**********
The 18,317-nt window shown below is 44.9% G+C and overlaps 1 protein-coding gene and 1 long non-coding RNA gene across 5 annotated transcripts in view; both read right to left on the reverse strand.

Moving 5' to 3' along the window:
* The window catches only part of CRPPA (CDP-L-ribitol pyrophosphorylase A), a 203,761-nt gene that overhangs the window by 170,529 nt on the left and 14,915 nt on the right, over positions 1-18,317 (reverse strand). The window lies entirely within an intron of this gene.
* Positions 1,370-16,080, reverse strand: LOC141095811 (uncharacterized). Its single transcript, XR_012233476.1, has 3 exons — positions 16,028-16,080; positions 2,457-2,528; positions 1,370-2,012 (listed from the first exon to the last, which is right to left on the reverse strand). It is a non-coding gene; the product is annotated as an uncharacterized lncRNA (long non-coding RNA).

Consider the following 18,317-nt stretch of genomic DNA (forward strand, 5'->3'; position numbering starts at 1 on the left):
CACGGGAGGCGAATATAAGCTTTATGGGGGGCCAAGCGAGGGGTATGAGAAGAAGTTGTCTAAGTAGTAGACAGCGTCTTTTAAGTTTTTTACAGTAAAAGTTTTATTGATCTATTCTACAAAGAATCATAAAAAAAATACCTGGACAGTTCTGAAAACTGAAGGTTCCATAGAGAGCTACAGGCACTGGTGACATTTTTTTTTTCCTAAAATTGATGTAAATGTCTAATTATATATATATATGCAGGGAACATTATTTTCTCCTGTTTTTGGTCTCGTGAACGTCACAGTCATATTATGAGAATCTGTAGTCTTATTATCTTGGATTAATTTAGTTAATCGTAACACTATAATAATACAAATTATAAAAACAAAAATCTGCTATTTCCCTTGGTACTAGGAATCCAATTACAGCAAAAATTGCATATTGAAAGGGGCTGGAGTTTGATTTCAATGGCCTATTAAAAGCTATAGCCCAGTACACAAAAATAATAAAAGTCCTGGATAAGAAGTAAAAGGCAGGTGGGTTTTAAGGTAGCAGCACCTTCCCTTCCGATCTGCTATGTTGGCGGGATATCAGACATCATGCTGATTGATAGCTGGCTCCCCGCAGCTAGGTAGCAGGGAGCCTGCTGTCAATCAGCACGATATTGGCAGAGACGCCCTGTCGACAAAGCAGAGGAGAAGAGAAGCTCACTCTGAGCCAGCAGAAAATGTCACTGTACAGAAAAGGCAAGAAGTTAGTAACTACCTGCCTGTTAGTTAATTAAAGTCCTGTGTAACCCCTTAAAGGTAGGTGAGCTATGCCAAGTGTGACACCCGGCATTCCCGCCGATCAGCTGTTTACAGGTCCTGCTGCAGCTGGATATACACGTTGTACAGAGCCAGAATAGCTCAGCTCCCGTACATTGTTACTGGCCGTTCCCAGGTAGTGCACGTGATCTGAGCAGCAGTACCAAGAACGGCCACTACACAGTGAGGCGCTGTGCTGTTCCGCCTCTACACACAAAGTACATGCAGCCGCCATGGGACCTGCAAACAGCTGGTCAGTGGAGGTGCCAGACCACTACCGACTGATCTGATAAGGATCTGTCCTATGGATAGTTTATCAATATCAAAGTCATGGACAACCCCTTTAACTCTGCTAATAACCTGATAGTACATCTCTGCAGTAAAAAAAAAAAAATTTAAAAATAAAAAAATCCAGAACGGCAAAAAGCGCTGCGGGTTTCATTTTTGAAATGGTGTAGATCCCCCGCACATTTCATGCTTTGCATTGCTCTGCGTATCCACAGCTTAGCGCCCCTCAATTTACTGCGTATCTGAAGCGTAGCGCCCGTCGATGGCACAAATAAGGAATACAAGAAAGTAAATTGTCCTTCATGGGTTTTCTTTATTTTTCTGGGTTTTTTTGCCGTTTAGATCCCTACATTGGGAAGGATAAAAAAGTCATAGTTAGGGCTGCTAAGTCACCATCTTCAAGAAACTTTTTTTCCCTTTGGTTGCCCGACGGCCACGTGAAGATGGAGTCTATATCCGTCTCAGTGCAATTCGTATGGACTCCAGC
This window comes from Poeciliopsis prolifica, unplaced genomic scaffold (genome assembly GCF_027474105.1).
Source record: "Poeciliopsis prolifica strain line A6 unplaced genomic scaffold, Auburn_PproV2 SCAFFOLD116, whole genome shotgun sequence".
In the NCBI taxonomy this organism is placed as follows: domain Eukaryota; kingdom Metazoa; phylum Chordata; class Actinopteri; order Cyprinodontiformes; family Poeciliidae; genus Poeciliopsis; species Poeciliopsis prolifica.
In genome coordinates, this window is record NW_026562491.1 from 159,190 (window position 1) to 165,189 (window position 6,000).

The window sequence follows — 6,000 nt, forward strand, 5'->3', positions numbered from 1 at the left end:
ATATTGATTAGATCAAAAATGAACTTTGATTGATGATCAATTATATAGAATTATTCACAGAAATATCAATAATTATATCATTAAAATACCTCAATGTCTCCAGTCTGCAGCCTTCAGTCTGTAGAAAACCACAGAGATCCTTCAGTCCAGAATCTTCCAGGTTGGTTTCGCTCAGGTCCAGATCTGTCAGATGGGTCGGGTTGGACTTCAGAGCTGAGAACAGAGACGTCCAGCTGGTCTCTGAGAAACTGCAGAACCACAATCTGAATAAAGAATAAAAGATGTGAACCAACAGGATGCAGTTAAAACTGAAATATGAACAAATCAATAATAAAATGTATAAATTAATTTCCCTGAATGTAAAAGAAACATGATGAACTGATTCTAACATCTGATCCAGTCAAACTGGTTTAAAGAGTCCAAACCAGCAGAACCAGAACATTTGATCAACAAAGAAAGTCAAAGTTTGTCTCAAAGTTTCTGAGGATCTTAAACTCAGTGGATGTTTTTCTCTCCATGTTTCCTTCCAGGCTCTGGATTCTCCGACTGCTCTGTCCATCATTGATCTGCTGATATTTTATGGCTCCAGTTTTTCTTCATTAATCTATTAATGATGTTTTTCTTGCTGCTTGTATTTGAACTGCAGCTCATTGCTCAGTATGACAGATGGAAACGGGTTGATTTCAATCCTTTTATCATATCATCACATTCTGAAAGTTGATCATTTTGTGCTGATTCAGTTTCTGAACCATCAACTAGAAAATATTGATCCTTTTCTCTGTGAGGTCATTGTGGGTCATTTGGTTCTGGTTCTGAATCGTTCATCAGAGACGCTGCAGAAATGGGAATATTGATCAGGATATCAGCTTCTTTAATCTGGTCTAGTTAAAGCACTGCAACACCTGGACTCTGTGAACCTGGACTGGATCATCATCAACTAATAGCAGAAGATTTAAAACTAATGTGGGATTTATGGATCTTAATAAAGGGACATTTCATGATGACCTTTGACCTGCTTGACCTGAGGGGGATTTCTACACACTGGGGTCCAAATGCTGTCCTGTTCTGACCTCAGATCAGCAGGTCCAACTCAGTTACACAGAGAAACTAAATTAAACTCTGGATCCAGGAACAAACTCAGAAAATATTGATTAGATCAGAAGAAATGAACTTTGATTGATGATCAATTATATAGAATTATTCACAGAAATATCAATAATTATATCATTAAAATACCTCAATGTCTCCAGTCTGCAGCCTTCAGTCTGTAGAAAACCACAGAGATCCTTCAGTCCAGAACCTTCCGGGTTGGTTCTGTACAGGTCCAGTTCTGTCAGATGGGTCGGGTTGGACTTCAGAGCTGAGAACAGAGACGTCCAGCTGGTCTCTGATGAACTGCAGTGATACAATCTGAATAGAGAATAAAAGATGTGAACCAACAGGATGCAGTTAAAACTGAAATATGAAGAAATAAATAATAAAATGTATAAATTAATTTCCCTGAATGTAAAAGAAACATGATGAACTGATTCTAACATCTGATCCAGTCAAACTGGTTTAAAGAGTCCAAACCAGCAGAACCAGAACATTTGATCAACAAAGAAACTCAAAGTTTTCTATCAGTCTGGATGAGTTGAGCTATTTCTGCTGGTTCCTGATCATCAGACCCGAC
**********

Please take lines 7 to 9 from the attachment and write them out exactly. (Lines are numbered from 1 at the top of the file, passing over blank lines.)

This window comes from Poeciliopsis prolifica, unplaced genomic scaffold (genome assembly GCF_027474105.1).
Source record: "Poeciliopsis prolifica strain line A6 unplaced genomic scaffold, Auburn_PproV2 SCAFFOLD116, whole genome shotgun sequence".
In the NCBI taxonomy this organism is placed as follows: domain Eukaryota; kingdom Metazoa; phylum Chordata; class Actinopteri; order Cyprinodontiformes; family Poeciliidae; genus Poeciliopsis; species Poeciliopsis prolifica.